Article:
‘Urbanism,’ or, better ‘urban design,’ or, even better ‘design within cities’ has always succeeded whenever there has been a loosely scenographic sensibility combined with a situation whereby the observers can be participants.
And this is becoming increasingly common. For example, music critic Michael White recently observed that, “A modern curiosity of opera is that we spend vast amounts on theaters customized with all the comforts and amenities the art form needs, only to get excited by the prospect of performances in train sheds. It is the thrill of living rough.” In other words, many populations, especially in the West, are undergoing an eruption of carnival.
Indeed, of all the reuse and modification projects, there seems to be a prevalent tendency for the reutilization of those buildings that were formerly industrial in their function. Perhaps this is a latent envy for the models of early modernity: structures that were optimized for durability and for their accommodation of a very specific program. Perhaps it is the result of a nostalgia over the loss of an industrial past (ignoring, of course, the child labor and environmental pollution such romanticisms tend to erase). This is generally a nostalgia for an idealized — not to say fictionalized — past. The current fascination for reinhabiting industrial ruins — see especially the intriguing work by Latz + Partners in Duisberg — is endemic of this carnivalesque tendency.
In a similar way, the occupation — even gentrification — of infrastructure, like Alexandre Chemetoff’s Bamboo Garden in La Villette (1987) or the more recent High Line project in New York point to an enthusiasm for publicizing previously private or inaccessible space (again, a carnivalization of space). In many of these situations we also see the public’s fascination with spaces that are subterranean or elevated: again, formerly inaccessible to all but a few of a city’s labor force.
But it would be incorrect to believe that there are necessarily financial benefits to be gained from the reutilization of abandoned constructions. Most often, the costs of adaptation far exceed those of original construction. This is a course quite often advocated by those who despair over what they view as an impoverishment of contemporary architectural design, and who are willing to spend large amounts in avoiding architecture at all costs. One of the worst trends among the preservation and modification of these structures is the accompanying unintentional parodies of stylization that they encourage, and that are often even necessitated by legal code constraints and design review restrictions.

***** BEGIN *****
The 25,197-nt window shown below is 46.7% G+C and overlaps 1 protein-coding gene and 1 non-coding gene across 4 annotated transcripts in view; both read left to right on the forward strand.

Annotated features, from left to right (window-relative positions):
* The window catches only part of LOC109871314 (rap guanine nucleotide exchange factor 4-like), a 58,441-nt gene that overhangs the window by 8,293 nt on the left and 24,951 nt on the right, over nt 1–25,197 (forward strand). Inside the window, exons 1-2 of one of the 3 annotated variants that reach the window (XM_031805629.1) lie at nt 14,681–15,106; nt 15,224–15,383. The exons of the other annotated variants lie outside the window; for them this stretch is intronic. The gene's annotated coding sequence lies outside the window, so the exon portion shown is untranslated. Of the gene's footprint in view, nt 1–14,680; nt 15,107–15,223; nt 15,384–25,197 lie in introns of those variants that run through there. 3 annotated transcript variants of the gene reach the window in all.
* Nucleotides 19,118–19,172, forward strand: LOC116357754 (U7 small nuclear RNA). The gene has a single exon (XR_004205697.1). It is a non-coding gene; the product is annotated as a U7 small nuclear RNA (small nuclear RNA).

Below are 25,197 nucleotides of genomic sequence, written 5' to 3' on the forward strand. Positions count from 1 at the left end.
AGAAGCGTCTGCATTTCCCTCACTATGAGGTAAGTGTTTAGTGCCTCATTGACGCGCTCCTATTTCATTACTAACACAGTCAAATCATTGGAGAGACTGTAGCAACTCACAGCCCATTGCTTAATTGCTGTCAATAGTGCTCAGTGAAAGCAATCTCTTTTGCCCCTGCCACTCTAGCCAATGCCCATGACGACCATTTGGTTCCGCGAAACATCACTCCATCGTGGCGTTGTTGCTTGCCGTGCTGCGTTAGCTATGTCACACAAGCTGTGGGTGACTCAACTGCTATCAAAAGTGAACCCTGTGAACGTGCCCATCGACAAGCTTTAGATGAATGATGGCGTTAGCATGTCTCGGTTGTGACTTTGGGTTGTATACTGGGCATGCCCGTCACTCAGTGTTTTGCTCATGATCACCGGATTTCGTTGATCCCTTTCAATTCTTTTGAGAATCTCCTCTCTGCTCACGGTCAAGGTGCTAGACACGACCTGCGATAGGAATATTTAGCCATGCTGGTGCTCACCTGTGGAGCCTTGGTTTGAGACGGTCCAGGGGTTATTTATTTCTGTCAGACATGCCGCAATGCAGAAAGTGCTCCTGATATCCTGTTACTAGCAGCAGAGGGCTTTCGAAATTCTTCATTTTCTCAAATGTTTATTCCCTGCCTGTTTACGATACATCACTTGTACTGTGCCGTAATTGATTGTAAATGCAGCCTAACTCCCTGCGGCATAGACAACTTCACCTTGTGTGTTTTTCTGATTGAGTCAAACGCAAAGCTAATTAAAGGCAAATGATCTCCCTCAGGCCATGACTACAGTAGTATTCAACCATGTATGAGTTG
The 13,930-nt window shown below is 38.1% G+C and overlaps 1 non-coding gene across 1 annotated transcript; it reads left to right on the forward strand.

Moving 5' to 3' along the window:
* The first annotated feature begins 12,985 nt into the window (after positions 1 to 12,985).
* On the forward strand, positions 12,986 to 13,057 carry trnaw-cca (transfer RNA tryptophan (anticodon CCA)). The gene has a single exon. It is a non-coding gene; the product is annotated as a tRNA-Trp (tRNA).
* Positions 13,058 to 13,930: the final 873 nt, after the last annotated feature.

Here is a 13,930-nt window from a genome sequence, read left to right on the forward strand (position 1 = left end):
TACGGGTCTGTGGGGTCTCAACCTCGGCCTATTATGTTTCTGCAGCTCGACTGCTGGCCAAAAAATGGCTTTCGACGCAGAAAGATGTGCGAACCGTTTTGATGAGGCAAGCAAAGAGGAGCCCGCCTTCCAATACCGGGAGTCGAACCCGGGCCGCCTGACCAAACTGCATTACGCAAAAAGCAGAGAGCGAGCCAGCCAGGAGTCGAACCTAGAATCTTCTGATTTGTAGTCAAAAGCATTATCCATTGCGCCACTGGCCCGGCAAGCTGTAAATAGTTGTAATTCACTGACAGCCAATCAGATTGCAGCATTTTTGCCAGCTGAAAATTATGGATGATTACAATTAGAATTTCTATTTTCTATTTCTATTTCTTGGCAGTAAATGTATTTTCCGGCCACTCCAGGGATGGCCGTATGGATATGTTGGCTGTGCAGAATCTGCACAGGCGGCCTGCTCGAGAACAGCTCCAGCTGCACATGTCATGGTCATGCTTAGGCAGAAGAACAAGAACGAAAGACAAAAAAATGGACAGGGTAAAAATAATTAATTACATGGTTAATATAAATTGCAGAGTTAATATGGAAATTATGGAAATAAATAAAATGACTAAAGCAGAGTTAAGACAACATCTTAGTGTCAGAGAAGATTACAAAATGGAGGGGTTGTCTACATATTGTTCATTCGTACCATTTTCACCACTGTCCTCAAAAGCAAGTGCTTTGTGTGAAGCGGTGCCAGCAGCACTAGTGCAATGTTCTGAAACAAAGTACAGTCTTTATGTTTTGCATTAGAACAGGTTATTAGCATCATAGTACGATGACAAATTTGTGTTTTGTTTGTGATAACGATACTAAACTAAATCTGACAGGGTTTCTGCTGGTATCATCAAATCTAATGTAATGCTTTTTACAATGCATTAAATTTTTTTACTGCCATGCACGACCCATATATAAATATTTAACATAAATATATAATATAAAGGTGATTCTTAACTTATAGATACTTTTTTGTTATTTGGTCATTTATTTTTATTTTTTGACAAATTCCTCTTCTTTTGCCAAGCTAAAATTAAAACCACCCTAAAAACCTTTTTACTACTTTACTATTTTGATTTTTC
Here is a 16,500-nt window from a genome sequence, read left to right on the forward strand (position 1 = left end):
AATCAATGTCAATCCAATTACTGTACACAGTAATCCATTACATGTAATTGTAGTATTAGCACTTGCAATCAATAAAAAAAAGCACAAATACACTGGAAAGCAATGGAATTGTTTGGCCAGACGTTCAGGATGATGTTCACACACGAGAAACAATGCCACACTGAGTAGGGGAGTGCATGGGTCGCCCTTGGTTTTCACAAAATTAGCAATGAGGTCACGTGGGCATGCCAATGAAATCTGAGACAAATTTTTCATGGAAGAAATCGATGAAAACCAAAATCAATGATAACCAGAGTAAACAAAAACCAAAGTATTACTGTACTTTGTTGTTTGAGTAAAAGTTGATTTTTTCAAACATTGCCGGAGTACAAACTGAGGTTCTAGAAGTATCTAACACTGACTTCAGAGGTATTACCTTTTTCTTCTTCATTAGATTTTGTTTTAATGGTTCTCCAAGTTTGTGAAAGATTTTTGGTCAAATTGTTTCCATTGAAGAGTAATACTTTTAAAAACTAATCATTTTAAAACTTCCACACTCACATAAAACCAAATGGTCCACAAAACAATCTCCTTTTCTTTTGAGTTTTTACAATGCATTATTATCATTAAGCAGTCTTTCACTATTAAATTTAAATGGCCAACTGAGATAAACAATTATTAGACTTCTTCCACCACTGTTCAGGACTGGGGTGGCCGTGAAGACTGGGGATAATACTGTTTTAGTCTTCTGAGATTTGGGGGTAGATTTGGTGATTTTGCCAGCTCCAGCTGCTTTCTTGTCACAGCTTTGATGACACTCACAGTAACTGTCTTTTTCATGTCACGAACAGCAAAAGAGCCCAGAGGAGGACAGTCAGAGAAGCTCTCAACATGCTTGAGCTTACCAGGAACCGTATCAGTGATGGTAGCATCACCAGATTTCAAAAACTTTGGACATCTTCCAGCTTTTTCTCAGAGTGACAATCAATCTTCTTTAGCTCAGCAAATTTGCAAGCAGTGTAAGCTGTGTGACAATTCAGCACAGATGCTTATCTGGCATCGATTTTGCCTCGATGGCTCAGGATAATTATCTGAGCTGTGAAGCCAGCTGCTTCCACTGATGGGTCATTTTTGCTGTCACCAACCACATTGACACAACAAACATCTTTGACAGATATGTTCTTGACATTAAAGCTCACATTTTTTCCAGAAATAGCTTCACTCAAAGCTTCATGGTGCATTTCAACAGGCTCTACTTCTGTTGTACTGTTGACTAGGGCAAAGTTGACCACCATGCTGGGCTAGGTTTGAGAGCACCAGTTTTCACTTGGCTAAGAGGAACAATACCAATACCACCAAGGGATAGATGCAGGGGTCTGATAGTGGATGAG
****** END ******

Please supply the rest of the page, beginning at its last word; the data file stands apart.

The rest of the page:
One of the facts we have to face is that, among the abandoned and neglected structures that exist, most deserve abandonment and neglect: horrendous housing blocks and suburban shopping malls, real estate ventures gone awry, generally projects by governments attempting to expeditiously house suppressed populations, or by avaricious real estate developers attempting to expeditiously house moneyed populations, often with the collusion of politicians and banks. And most defy reuse: they may have been built badly, and with poorly performing, even dangerous materials; they may be absurdly inefficient from the standpoint of energy consumption; they may be singularly ‘optimized’ for a specific occupation that is now largely irrelevant. Most of these buildings perform their greatest social benefit in providing raw material for looters. This is especially the case with abandoned housing projects.
I think it might be a good idea to require all such orphaned projects to be either demolished after ten years if they remain unoccupied, or possibly painted a very dark blue — except for their roofs, for the sake of ambient heat gain — so that they become, in effect, liminally present silhouettes, like ghost buildings, or architectural manifestations of the Osborne bulls.)